Miguel de Icaza wrote a thoughtful, informative piece this week regarding how MonoTouch works, and how it might avoid conflicting with Apple’s new Section 3.3.1. It was published two days ago, thus, before Steve Jobs’s “Thoughts on Flash” essay was published. De Icaza’s theory on the business case for the new, more restrictive Section 3.3.1 was pretty much flat-out confirmed by Jobs — Apple doesn’t want cross-platform lowest-common-denominator apps built on top of Cocoa Touch.
De Icaza’s second theory regards the UI case for the new Section 3.3.1:
As I mentioned before, using cross-platform solutions like Flash or Silverlight would make every application look alien. But also like Steve Jobs alluded to, developers would not have access to new features on the iPhone OS if they had chosen a technology that did not expose it.
For example, when Apple introduced in iPhone OS 3.2 the new split views that the iPad uses extensively when rotating your screen, that functionality would have taken too long to bring in a satisfactory way to say Silverlight on iPhone or Flash on iPhone. Or when Apple introduced the UIView that can be used to render maps, it would also have been challenging to embed this control. Or when Apple introduced GameKit, an API to connect iPhones and exchange messages between them.
Flash’s cross-compiler, we know, is explicitly ruled out by the new Section 3.3.1. Where MonoTouch stands, however, is not yet clear. As de Icaza explains, MonoTouch, unlike Flash, isn’t about creating write-once run-anywhere cross platform UIs:
MonoTouch brings the C# language and the core of .NET to the iPhone, but does nothing to provide a cross-platform UI experience or for that matter any sort of mobile device cross-platform APIs. […]
We released the iPad support 24 hours after Apple released the SDK. We released the iPhoneOS 4.0 support within days of the release (mostly because every one of us was pretty bummed out). Our APIs are a 1:1 mapping to the iPhone APIs.
Just like C and C++, if developers want to reuse code between MonoTouch, Windows 7 or MonoDroid, they will have to split their UI and device-specific code from their business logic. MonoTouch does not provide such an abstraction layer.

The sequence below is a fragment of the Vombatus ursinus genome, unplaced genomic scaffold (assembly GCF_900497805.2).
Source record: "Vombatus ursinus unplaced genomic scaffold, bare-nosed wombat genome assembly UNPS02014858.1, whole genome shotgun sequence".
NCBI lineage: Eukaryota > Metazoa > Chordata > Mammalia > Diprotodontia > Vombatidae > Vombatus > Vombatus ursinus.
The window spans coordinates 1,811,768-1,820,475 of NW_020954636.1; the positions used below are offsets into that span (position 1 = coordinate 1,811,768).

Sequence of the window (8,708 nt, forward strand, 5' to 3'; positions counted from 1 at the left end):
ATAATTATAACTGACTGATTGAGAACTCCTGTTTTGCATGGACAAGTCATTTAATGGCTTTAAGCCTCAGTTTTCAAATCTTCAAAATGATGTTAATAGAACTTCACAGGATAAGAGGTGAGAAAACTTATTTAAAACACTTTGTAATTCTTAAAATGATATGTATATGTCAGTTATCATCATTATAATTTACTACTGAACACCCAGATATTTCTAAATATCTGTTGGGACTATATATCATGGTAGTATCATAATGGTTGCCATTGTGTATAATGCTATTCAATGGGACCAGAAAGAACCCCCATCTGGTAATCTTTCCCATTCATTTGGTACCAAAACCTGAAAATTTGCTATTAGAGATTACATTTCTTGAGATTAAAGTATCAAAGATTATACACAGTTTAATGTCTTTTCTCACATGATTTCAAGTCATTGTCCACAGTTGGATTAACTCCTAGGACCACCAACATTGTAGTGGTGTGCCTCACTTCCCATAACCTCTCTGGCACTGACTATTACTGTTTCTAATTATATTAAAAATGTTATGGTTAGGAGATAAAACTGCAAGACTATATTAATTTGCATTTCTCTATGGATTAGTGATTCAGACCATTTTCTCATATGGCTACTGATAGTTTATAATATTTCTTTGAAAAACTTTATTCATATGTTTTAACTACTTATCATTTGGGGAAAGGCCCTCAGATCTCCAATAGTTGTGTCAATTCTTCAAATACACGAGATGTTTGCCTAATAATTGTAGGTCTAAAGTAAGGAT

MonoTouch is not in the same boat as Flash’s iPhone compiler, as it’s not a cross-platform framework. It’s a lighter shade of gray, if you will. But it’s still a layer of middleware between developers and Apple’s own APIs. Yes, MonoTouch is keeping up to date with Apple’s native APIs today, but what happens three, four, five years from now if MonoTouch stops keeping up and hundreds (or thousands) of popular iPhone OS apps are dependent upon it? That’s the scenario Apple wants to avoid.
Here’s a bit from Jobs’s “Thoughts on Flash”:
We know from painful experience that letting a third party layer of software come between the platform and the developer ultimately results in sub-standard apps and hinders the enhancement and progress of the platform. If developers grow dependent on third party development libraries and tools, they can only take advantage of platform enhancements if and when the third party chooses to adopt the new features. We cannot be at the mercy of a third party deciding if and when they will make our enhancements available to our developers.
One such “painful experience”, from Apple’s perspective, would be Metrowerks’s PowerPlant framework. PowerPlant was a GUI toolkit and application framework for the classic Mac OS, which shipped with Metrowerks’s CodeWarrior compiler and IDE. It was very good, and very popular — many popular Mac apps were built using the PowerPlant framework.
The problem came several years later, with the move to Mac OS X.1 PowerPlant wasn’t designed with Mac OS X in mind, and didn’t take advantage of Mac OS X’s latest advances. For example, Carbon Events support didn’t come to PowerPlant until 2004. There was no easy or straightforward way for PowerPlant-based apps to make the transition to best-of-breed native Mac OS X apps. Leaving Cocoa aside, PowerPlant apps couldn’t take advantage of the latest and greatest the Mac OS X Carbon APIs had to offer.
Now, the comparison isn’t quite apples-to-apples, because one of the biggest differences between classic Mac OS and Mac OS X is that classic Mac OS didn’t have a built-in One True App Framework like Mac OS X does with Cocoa. (And, it’s worth emphasizing that Carbon was a first class toolkit for Mac OS X for the first half of the decade — Cocoa wasn’t really officially positioned as the One True Framework until, arguably, WWDC 2007, when Apple abruptly cancelled 64-bit Carbon, which had been announced for Mac OS X 10.5 just 9 months earlier at WWDC 2006.) The Metrowerks developers who created PowerPlant couldn’t have foreseen Carbon and Mac OS X, let alone foresee Cocoa, and the Mac developers who decided to use PowerPlant weren’t spurning any sort of “No, this is what you should be doing” advice from Apple.